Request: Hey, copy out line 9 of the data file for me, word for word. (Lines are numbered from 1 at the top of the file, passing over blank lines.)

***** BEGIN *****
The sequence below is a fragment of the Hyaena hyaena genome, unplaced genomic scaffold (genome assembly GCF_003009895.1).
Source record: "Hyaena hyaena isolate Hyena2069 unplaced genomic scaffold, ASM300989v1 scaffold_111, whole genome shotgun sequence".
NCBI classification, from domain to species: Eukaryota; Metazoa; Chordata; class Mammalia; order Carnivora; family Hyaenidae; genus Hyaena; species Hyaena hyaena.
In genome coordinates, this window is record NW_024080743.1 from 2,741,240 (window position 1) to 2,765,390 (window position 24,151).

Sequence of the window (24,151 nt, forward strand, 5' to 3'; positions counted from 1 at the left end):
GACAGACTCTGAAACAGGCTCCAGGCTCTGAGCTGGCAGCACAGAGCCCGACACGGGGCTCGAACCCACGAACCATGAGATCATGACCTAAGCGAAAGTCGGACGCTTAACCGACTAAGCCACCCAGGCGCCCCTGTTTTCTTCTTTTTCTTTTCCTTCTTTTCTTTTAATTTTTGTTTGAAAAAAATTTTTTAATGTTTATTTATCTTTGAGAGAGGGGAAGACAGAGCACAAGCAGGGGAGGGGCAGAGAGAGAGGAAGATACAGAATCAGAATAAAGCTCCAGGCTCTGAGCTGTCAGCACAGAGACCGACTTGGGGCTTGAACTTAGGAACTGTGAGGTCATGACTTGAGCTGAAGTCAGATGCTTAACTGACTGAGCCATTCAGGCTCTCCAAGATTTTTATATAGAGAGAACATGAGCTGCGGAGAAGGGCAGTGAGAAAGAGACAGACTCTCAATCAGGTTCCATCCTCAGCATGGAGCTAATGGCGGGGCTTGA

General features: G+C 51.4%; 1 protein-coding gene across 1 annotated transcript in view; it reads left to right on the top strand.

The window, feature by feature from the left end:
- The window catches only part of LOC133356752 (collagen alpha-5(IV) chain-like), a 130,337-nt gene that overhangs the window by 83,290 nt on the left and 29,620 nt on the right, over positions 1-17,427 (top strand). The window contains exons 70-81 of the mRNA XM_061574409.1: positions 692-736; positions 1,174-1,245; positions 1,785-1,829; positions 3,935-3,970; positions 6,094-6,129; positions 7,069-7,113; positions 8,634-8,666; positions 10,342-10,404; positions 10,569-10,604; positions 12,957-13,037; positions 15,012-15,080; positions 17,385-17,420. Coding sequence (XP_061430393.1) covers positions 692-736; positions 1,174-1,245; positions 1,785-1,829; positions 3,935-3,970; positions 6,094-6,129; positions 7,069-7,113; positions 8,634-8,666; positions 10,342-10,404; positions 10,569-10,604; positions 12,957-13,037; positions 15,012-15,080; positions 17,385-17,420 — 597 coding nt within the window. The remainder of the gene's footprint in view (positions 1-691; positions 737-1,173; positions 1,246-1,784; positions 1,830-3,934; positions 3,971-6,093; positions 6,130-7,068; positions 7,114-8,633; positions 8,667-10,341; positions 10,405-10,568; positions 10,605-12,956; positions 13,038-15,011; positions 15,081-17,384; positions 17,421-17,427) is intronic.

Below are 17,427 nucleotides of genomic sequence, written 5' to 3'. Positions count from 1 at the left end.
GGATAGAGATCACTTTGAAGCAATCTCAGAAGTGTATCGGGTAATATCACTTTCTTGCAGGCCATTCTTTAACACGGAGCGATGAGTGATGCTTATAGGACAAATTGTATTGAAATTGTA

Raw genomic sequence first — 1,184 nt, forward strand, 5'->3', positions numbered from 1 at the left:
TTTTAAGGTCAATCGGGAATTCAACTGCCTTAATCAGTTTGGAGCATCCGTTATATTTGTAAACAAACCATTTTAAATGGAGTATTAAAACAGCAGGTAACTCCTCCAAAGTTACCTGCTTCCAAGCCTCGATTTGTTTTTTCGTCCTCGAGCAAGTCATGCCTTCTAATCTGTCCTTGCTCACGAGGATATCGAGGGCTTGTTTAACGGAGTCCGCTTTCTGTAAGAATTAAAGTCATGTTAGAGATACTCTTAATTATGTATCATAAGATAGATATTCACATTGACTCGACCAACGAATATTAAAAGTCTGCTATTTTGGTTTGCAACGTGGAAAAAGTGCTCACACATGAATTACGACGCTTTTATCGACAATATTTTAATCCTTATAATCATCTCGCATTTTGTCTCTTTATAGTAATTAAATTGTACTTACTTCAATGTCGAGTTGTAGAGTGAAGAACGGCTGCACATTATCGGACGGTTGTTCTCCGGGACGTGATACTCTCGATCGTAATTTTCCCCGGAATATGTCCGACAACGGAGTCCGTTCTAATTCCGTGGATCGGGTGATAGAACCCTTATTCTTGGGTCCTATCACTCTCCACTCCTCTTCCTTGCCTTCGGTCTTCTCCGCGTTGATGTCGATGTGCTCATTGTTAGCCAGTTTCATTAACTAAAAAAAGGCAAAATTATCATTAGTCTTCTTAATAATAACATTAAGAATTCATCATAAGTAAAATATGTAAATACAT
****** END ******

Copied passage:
- The window catches only part of LOC133356752 (collagen alpha-5(IV) chain-like), a 130,337-nt gene that overhangs the window by 83,290 nt on the left and 29,620 nt on the right, over positions 1-17,427 (top strand). The window contains exons 70-81 of the mRNA XM_061574409.1: positions 692-736; positions 1,174-1,245; positions 1,785-1,829; positions 3,935-3,970; positions 6,094-6,129; positions 7,069-7,113; positions 8,634-8,666; positions 10,342-10,404; positions 10,569-10,604; positions 12,957-13,037; positions 15,012-15,080; positions 17,385-17,420. Coding sequence (XP_061430393.1) covers positions 692-736; positions 1,174-1,245; positions 1,785-1,829; positions 3,935-3,970; positions 6,094-6,129; positions 7,069-7,113; positions 8,634-8,666; positions 10,342-10,404; positions 10,569-10,604; positions 12,957-13,037; positions 15,012-15,080; positions 17,385-17,420 — 597 coding nt within the window. The remainder of the gene's footprint in view (positions 1-691; positions 737-1,173; positions 1,246-1,784; positions 1,830-3,934; positions 3,971-6,093; positions 6,130-7,068; positions 7,114-8,633; positions 8,667-10,341; positions 10,405-10,568; positions 10,605-12,956; positions 13,038-15,011; positions 15,081-17,384; positions 17,421-17,427) is intronic.